After lunch, Charley excused himself, and Graham took Peggy Lee and Ian on a tour of the Farallon Platform. From the dining hall, they descended two flights of stairs to a large, secured door. Graham inserted his key card into the slot at the side of the door. The heavy door slid silently to the side revealing a large room. On one side of the room, a bank of computer terminals was manned by five soldiers. Above them, huge flat-screen monitors displayed hundreds of images from the solar fields. Opposite the soldiers’ work stations, an imposing array of ten blade server racks lined the wall, locked securely in tall, black metal cabinets. A technician had one of the cabinets open and looked to be replacing a component in one of the blade servers. The lights on the remainder of the servers blinked regularly, and the room hummed with the reassuring sound of computer processing.
“Welcome to the ‘Brain Room,’” Graham said as they walked over to the monitor wall. “From here, we have eyes on every solar panel in all three fields. These computers keep track of the kilowatts coming out of the fields and then coordinate deliveries to the boiler units. Much of the power is stored in batteries located here and on floating storage stations throughout the boiler unit fields. These computers help monitor our stored energy and tell us when we are low on juice. We need to keep all of the boilers at full capacity all the time – or as close to it as possible. At times, it becomes a delicate balance between the sun, the panels, the batteries, and the boilers. These computers keep the whole system running smoothly.”
“And where were we this morning?” Peggy Lee asked nodding towards the large screens.
“We cruised through the eastern section of Solar Field A, so we would have passed by solar panels 134, 135, and around there,” Graham explained, pointing up to the appropriate screen.
“I see,” Peggy Lee responded.
Ian started to get out one of his cameras from his shoulder bag.
“I’m sorry, Ian, but filming in the Brain Room is out of the question. I hope that that won’t be a problem for your story, Peggy Lee,” Graham said.
“Of course, we can always work with the footage we’ve already shot. I appreciate you showing us around. And of course, as my editor and you already agreed, you have final approval over the content of my story. I’ll try to avoid writing about anything that could compromise security.”
“I’d appreciate that,” Graham responded. “Well then, let’s continue.”
Graham led them back upstairs to a narrow hallway that led to another large door. Graham swiped his card again, and the door opened onto the bottom floor of a wide cylindrical room five stories high. The room was warm and loud with the intense whirring of massive fans high above them. Each story had a circular, metal walkway and seven hatches located at regular intervals around the walkway.
“This is the Farallon Battery Station,” Graham said loudly. “Each hatch leads to a battery bank. The batteries produce a lot of heat, so we keep this place well-ventilated. Each battery has the capacity to power approximately thirty boilers for twenty-four hours. Every night, we use about a third of that capacity to keep the units running when there’s no direct power coming from the solar fields. The rest of the capacity is built in to give us time for repairs. It’s not a lot of time, but we have relied on the batteries a few times when working out kinks in the Brain Room, and once also, when a main power cable was damaged during an earthquake. As you can imagine, it is important to have some juice in reserve for unanticipated interruptions in power supply.”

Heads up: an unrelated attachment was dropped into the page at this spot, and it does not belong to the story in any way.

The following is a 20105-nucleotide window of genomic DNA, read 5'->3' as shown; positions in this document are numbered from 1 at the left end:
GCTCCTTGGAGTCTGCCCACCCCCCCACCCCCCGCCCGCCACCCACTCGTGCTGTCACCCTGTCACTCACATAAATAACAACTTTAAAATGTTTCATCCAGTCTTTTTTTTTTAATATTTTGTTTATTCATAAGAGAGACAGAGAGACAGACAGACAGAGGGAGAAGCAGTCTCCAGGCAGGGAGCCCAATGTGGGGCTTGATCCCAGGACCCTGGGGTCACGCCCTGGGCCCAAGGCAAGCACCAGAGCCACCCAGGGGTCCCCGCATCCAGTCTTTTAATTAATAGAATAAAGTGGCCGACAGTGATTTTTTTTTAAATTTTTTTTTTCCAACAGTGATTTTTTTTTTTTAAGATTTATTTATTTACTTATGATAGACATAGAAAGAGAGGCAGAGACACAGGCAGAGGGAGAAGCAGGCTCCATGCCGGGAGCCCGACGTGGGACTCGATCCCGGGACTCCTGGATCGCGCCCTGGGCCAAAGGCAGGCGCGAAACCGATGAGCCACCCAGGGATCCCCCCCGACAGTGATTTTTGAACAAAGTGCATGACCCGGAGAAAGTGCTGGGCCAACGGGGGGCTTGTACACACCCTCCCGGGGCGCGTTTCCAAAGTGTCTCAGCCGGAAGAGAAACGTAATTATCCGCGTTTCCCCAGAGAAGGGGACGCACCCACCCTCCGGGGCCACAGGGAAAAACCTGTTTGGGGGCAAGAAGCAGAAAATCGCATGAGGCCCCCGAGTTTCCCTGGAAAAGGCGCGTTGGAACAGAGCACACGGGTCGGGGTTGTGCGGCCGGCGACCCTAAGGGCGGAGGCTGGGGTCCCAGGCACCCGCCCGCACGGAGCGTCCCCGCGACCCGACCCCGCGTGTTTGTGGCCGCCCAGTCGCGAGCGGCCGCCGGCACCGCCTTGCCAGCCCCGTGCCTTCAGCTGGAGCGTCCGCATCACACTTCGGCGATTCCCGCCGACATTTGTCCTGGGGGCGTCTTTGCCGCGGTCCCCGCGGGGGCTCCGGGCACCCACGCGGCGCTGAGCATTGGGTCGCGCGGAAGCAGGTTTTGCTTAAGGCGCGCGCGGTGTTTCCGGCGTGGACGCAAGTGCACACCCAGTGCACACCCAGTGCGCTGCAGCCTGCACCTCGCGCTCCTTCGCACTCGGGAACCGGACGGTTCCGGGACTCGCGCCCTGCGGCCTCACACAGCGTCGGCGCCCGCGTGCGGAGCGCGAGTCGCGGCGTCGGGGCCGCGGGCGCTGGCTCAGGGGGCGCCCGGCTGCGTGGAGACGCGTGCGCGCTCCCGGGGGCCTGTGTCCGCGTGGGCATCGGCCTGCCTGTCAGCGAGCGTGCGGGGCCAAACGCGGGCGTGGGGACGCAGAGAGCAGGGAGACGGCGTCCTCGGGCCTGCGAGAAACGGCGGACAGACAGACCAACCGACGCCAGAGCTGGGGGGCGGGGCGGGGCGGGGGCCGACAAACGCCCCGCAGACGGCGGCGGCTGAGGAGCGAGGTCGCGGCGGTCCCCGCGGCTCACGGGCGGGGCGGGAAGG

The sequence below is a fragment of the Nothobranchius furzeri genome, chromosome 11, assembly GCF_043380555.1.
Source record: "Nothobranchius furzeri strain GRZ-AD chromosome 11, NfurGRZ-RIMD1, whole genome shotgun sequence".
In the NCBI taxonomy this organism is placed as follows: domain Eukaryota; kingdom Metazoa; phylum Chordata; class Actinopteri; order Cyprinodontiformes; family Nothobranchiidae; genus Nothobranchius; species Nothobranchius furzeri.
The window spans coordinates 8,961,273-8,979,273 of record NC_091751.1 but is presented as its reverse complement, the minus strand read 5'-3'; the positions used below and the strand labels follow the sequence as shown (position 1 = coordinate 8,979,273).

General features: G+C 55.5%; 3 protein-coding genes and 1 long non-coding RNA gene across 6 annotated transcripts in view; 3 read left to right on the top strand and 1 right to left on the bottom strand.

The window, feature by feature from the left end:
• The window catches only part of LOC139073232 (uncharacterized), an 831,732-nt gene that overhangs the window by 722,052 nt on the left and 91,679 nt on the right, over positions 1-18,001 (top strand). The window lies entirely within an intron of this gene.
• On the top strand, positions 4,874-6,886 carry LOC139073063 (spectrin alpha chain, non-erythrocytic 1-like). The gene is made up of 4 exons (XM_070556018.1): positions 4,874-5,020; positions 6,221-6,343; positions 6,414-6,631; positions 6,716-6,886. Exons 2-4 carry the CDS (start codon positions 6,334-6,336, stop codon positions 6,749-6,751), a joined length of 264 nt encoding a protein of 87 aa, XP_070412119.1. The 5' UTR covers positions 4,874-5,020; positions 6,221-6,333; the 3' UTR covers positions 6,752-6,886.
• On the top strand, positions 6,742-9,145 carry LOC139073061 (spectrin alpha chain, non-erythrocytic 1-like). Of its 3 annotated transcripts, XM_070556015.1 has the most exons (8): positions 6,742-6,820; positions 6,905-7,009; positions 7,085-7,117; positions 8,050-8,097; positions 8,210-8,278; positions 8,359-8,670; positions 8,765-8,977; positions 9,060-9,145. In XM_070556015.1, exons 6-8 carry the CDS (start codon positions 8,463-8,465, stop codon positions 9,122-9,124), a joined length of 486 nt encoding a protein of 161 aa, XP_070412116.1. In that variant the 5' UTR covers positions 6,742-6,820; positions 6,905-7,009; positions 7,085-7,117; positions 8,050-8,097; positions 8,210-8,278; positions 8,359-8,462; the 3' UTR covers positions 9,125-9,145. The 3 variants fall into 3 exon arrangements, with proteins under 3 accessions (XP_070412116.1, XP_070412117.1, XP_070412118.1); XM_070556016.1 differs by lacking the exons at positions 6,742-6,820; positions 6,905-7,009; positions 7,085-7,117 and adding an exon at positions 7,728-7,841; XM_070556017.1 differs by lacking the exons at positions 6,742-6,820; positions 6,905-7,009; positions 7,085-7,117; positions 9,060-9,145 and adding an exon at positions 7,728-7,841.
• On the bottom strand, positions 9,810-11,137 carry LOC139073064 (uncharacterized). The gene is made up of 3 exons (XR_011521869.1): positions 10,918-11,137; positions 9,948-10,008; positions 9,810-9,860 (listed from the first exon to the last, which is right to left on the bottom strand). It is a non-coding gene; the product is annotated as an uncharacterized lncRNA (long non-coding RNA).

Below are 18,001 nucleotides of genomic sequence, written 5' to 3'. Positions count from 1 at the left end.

“Yes, of course,” Peggy Lee said over the din of the fans. “It’s all quite impressive.”
After the tour, Graham led Peggy Lee and Ian to the guest quarters. He always stayed with the soldiers, but this time he had assigned himself a room in the guest quarters. He told Charley that he just wanted to make sure Peggy Lee and Ian were comfortable. In reality, he wanted to be as close to Peggy Lee as possible for the remaining hours of her visit.
Graham took Ian to his room first. Ian set his camera bag down on the bed, and looked around. “This’ll do,” he said.
“I believe you can find your way to the dining hall for dinner tonight,” Graham said. “Let’s meet there at about six o’clock. There’s an alarm clock on the bedside table if you want to take a nap. You also have a hologramovision in that cabinet.”
“Okay,” Ian grunted.
“See you this evening then,” Graham said as he backed out the door.
Peggy Lee hesitated in Ian’s room for a moment. “Shall we discuss the footage?”
“No,” Ian responded. “Come by around five and we’ll do it then, okay?”
She walked out the door and joined Graham in the hallway.
After they had taken a few steps away from Ian’s room, she confided, “He really is a bit of an ox – big, difficult, and stubborn.”
“How long have you two been working together?” Graham asked. He did not want to agree with her too quickly. He still did not understand their relationship.
“Well, that’s just it. We’ve been together since the beginning. That’s why I don’t even consider changing cameramen. I’m a loyal person, and he has helped me get this far. So there doesn’t seem to be a good reason to change things now – except of course that I get tired of his moodiness. But I’m pretty sure I can put up with it for a few more years.”
“I admire your loyalty,” Graham said as opened the door to her room. “Until tonight. And remember, we are meeting for dinner at six. No squid this time, I promise.”